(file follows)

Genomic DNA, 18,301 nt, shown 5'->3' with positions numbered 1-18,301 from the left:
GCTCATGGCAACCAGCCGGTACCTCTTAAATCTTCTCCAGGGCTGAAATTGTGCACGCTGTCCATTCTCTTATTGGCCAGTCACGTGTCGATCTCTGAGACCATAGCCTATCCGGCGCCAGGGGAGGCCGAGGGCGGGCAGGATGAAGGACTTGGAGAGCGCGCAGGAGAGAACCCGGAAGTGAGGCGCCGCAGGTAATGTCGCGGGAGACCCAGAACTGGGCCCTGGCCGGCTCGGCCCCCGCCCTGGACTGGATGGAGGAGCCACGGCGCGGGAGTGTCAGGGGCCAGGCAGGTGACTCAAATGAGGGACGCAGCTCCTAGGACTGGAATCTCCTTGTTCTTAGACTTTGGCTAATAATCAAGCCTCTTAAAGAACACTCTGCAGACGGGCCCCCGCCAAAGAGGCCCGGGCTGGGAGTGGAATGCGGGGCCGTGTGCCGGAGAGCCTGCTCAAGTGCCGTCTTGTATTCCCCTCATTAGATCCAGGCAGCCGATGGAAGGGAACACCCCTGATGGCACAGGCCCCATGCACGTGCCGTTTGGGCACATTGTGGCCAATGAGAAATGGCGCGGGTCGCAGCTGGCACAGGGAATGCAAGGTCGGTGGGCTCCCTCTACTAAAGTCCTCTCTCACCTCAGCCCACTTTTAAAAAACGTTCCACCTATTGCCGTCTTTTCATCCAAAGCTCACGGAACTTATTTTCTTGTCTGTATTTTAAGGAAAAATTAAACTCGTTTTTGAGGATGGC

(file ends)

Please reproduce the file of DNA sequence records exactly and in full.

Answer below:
Genomic DNA, 18,301 nt, shown 5'->3' with positions numbered 1-18,301 from the left:
GCTCATGGCAACCAGCCGGTACCTCTTAAATCTTCTCCAGGGCTGAAATTGTGCACGCTGTCCATTCTCTTATTGGCCAGTCACGTGTCGATCTCTGAGACCATAGCCTATCCGGCGCCAGGGGAGGCCGAGGGCGGGCAGGATGAAGGACTTGGAGAGCGCGCAGGAGAGAACCCGGAAGTGAGGCGCCGCAGGTAATGTCGCGGGAGACCCAGAACTGGGCCCTGGCCGGCTCGGCCCCCGCCCTGGACTGGATGGAGGAGCCACGGCGCGGGAGTGTCAGGGGCCAGGCAGGTGACTCAAATGAGGGACGCAGCTCCTAGGACTGGAATCTCCTTGTTCTTAGACTTTGGCTAATAATCAAGCCTCTTAAAGAACACTCTGCAGACGGGCCCCCGCCAAAGAGGCCCGGGCTGGGAGTGGAATGCGGGGCCGTGTGCCGGAGAGCCTGCTCAAGTGCCGTCTTGTATTCCCCTCATTAGATCCAGGCAGCCGATGGAAGGGAACACCCCTGATGGCACAGGCCCCATGCACGTGCCGTTTGGGCACATTGTGGCCAATGAGAAATGGCGCGGGTCGCAGCTGGCACAGGGAATGCAAGGTCGGTGGGCTCCCTCTACTAAAGTCCTCTCTCACCTCAGCCCACTTTTAAAAAACGTTCCACCTATTGCCGTCTTTTCATCCAAAGCTCACGGAACTTATTTTCTTGTCTGTATTTTAAGGAAAAATTAAACTCGTTTTTGAGGATGGC